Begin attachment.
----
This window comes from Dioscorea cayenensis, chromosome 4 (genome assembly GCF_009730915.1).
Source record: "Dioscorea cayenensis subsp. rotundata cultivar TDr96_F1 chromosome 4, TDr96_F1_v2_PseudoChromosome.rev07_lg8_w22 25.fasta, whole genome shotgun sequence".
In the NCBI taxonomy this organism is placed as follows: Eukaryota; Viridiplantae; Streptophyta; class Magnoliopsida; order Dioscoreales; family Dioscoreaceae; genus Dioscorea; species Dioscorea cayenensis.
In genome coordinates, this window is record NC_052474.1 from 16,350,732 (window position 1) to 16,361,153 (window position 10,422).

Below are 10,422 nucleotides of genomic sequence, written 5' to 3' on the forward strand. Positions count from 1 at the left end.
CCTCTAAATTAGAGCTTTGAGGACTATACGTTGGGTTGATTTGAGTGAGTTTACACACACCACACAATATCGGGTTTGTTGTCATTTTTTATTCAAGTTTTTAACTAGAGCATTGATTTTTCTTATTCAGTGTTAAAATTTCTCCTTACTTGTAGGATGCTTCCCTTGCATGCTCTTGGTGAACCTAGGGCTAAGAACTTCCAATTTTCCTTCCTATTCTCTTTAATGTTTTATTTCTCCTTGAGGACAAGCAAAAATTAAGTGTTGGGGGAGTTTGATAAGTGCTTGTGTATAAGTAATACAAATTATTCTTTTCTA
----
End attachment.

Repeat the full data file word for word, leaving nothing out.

This window comes from Dioscorea cayenensis, chromosome 4 (genome assembly GCF_009730915.1).
Source record: "Dioscorea cayenensis subsp. rotundata cultivar TDr96_F1 chromosome 4, TDr96_F1_v2_PseudoChromosome.rev07_lg8_w22 25.fasta, whole genome shotgun sequence".
In the NCBI taxonomy this organism is placed as follows: Eukaryota; Viridiplantae; Streptophyta; class Magnoliopsida; order Dioscoreales; family Dioscoreaceae; genus Dioscorea; species Dioscorea cayenensis.
In genome coordinates, this window is record NC_052474.1 from 16,350,732 (window position 1) to 16,361,153 (window position 10,422).

Below are 10,422 nucleotides of genomic sequence, written 5' to 3' on the forward strand. Positions count from 1 at the left end.
CCTCTAAATTAGAGCTTTGAGGACTATACGTTGGGTTGATTTGAGTGAGTTTACACACACCACACAATATCGGGTTTGTTGTCATTTTTTATTCAAGTTTTTAACTAGAGCATTGATTTTTCTTATTCAGTGTTAAAATTTCTCCTTACTTGTAGGATGCTTCCCTTGCATGCTCTTGGTGAACCTAGGGCTAAGAACTTCCAATTTTCCTTCCTATTCTCTTTAATGTTTTATTTCTCCTTGAGGACAAGCAAAAATTAAGTGTTGGGGGAGTTTGATAAGTGCTTGTGTATAAGTAATACAAATTATTCTTTTCTA